First Install For Your OS
Atom on Mac
Atom was originally built for Mac and should be a simple setup process. You can either hit the download button from the atom.io site or you can go to the Atom releases page at:
Here you can download the
atom-mac.zip file explicitly.
Once you have that file, you can click on it to extract the binary and then drag the new
Atom application into your “Applications” folder.
When you first open Atom, it will try to install the
apm commands for use in the terminal. In some cases, Atom might not be able to install these commands because it needs an administrator password. To check if Atom was able to install the
atom command, for example, open a terminal window and type
which atom. If the
atom command has been installed, you’ll see something like this:
$ which atom /usr/local/bin/atom $
atom command wasn’t installed, the
which command won’t return anything:
$ which atom $
To install the
apm commands, run “Window: Install Shell Commands” from the Command Palette, (cmd + shift + p), which will prompt you for an administrator password.
Atom comes with a windows installer. You can download the installer from https://atom.io or from:
This will install Atom, add the
apm commands to your
PATH, create shortcuts on the desktop and in the start menu, and also add an Open with Atom context menu in the Explorer.
To install Atom on Linux, you can download a Debian package or RPM package either from the main Atom website at atom.io or from the Atom project releases page at https://github.com/atom/atom/releases.
On Debian, you would install the Debian package with
$ sudo dpkg -i atom-amd64.deb
On RedHat or another RPM based system, you would use the
rpm -i command:
$ rpm -i atom.x86_64.rpm
If none of those options works for you or you just want to build Atom from source, you can also do that.
There are detailed and up to date build instructions for Mac, Windows, Linux and FreeBSD at: https://github.com/atom/atom/tree/master/docs/build-instructions
In general, you need Git, a C++ toolchain, and Node to build it. See the repository documentation for detailed instructions.
Setting up a Proxy
If you’re using a proxy, you can configure apm (Atom Package Manager) to use it by setting the
https-proxy config in your
https-proxy = https://18.104.22.168:0
If you are behind a firewall and seeing SSL errors when installing packages, you can disable strict SSL by putting the following in your
strict-ssl = false
You can run
apm config get https-proxy to verify it has been set correctly, and running
apm config list lists all custom config settings.
Edit a Python file and use Atom’s Autocomplete
Let’s start by creating a Python file with:
In the new file, if you type de, you’ll see that it suggests if you want to create a new function. This is because Atom has detected that the file extension is a Python extension.
If you type the Tab key, you’ll see a template for a new function:
Note that you have the fname highlighted. This is because you can now type the name of your function and it will replace fname. Let’s name our function product.
Next, if you hit the Tab key again, the arguments of the function, arg, will be now selected. Just write x, y, as we need two different arguments for our function.
Finally, hit the Tab key again to select the body of our function, pass, and replace it for our code. The end function should be something like:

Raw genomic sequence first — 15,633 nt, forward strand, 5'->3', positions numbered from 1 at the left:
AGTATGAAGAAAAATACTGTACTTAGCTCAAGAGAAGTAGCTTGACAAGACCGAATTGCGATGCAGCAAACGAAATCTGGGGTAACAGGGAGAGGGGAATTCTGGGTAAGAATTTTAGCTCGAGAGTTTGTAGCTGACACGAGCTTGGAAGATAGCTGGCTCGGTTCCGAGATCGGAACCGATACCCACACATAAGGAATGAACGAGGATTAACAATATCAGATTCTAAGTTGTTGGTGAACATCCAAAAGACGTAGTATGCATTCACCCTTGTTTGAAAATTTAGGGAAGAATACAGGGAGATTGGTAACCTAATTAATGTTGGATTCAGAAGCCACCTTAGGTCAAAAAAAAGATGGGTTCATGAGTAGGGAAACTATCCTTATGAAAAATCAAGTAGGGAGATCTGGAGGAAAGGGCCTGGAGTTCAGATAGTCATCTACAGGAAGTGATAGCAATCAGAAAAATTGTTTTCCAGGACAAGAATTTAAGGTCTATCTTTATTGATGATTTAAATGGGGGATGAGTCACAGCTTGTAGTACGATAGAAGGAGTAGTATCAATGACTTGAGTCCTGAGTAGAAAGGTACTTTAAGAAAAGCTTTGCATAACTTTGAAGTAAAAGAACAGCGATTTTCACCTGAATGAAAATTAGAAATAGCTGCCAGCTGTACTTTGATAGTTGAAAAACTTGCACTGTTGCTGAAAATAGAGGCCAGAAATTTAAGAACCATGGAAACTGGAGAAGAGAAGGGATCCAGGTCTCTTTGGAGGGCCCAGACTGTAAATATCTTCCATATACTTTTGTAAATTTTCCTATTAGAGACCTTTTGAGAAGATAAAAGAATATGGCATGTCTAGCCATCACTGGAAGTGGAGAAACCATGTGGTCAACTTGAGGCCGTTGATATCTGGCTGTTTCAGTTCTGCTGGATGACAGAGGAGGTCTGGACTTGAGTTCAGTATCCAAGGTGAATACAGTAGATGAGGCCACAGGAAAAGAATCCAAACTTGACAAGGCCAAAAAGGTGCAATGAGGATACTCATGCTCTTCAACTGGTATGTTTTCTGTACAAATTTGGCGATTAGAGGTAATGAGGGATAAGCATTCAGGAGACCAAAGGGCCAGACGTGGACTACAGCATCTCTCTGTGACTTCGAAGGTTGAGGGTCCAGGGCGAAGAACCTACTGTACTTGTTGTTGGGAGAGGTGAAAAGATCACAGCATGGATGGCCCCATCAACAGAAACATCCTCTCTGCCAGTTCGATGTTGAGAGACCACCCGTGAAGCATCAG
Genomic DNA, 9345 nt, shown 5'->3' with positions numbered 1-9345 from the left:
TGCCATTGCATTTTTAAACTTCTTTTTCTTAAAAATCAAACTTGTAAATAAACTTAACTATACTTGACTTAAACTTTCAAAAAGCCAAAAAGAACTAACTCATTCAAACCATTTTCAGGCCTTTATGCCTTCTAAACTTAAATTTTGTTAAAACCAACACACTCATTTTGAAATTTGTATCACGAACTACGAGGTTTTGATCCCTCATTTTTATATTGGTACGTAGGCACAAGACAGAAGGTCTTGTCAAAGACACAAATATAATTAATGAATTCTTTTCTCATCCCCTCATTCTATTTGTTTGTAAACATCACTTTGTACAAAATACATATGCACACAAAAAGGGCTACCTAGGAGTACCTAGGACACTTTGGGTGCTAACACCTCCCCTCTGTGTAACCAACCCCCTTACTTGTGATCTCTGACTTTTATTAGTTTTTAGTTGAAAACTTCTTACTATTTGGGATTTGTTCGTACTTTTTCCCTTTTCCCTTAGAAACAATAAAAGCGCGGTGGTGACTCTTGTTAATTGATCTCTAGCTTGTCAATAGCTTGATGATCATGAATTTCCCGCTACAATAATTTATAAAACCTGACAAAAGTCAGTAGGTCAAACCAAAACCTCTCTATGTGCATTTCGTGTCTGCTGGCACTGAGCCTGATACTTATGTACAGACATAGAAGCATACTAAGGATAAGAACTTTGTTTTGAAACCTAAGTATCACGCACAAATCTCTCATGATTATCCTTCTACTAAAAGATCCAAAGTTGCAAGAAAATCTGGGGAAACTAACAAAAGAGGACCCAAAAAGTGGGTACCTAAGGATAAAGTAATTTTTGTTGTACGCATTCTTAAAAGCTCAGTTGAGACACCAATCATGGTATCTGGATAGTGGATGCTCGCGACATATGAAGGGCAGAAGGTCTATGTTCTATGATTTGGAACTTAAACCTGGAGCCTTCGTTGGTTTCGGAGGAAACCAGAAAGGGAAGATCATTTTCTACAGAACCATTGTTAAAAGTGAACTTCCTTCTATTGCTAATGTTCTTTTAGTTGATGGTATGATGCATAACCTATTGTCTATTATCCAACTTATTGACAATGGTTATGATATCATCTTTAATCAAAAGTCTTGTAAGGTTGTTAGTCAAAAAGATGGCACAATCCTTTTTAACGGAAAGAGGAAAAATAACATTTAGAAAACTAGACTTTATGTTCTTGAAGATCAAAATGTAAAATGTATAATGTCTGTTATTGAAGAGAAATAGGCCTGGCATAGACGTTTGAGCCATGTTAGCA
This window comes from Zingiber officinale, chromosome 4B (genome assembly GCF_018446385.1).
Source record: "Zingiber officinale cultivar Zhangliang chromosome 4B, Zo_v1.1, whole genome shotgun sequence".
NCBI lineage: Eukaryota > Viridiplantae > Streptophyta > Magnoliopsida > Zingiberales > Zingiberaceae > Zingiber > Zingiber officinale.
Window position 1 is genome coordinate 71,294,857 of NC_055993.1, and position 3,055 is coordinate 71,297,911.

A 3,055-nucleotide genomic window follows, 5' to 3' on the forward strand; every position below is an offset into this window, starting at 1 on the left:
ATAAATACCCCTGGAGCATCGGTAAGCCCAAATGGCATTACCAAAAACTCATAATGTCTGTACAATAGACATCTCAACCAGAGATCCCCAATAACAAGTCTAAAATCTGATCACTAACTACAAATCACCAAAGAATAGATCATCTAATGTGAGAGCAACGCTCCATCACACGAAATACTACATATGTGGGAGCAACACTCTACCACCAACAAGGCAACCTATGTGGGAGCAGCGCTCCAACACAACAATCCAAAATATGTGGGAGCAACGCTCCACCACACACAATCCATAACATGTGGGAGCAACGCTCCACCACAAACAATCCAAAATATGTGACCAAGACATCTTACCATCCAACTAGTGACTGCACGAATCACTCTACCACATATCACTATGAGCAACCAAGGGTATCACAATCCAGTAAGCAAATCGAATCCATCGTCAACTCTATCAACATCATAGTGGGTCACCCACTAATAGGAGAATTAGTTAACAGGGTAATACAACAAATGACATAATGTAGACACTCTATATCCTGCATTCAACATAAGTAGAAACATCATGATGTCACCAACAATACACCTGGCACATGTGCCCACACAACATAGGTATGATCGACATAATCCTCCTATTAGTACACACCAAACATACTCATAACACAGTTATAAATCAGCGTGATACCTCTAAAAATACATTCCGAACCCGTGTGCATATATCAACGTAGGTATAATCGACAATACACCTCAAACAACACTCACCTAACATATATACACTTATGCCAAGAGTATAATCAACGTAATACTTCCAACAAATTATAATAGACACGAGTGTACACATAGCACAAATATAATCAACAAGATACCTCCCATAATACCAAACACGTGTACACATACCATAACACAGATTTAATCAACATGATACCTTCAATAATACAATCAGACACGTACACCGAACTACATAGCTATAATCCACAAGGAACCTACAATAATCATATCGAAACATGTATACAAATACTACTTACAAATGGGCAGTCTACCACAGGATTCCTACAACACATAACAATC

Also notice the blue circle next to the file name. This means that there are unsaved changes in your current file. You can save it just typing the usual cmd+s (or ctrl+s in windows).
Linter for Atom
Linter is an Atom package that provides a top level API so that there is a unification among all the linter atom plugins. This means that all the extra packages that you install, that highlight your code (for example to detect errors) will use a unified method.
To install it, just type:
You must restart Atom to see the changes. For example, if we add the following line of code in our file:
If you open Atom and you find an error that says
Further customisation for Python to follow PEP8
Here I’ll show you how you can configure Atom to follow PEP8, the official Python styling guide.
First, open the Atom –> Preferences window.
1. Use spaces instead of tabs.
Scroll down the Settings panel until you see the Soft Tabs option. Make sure it’s checked. This setting will convert tabs into spaces automatically.
2. Set the tab length to 4 spaces
A little below the Soft Tab setting, you”ll see the Tab Length. Set it to 4 spaces.
3. Automatic PEP8 validation.
If you installed the linter-flake8 package discussed in the previous section, you already have automatic PEP8 validation
In the same Preferences panel, you can see the Keybindings menu on the left. There, you’ll find a list of all the default keybindings active in your Atom editor.
However, by default, Atom confirms an autocomplete suggestion with both the Tab and Enter keys. But I only want to use the Tab key.
In order to disable Enter as an autocomplete confirm key, we need to go to the Keybindings menu where you’ll see a link that says your keymap file. Click on that link to open the keymap.cson file.
There, you need to write:
Save the file and you’ll see the changes immediately. No need to restart Atom
Other Useful Packages
Project manager: a package for saving your projects.
Atom Django: Django support for Atom
Minimap: Displays a small map of the current file on the right side of your document (like Sublime Text by default).
Script: Lets you run python scripts in Atom
Beautifier: Autocorrect your PEP8 lint errors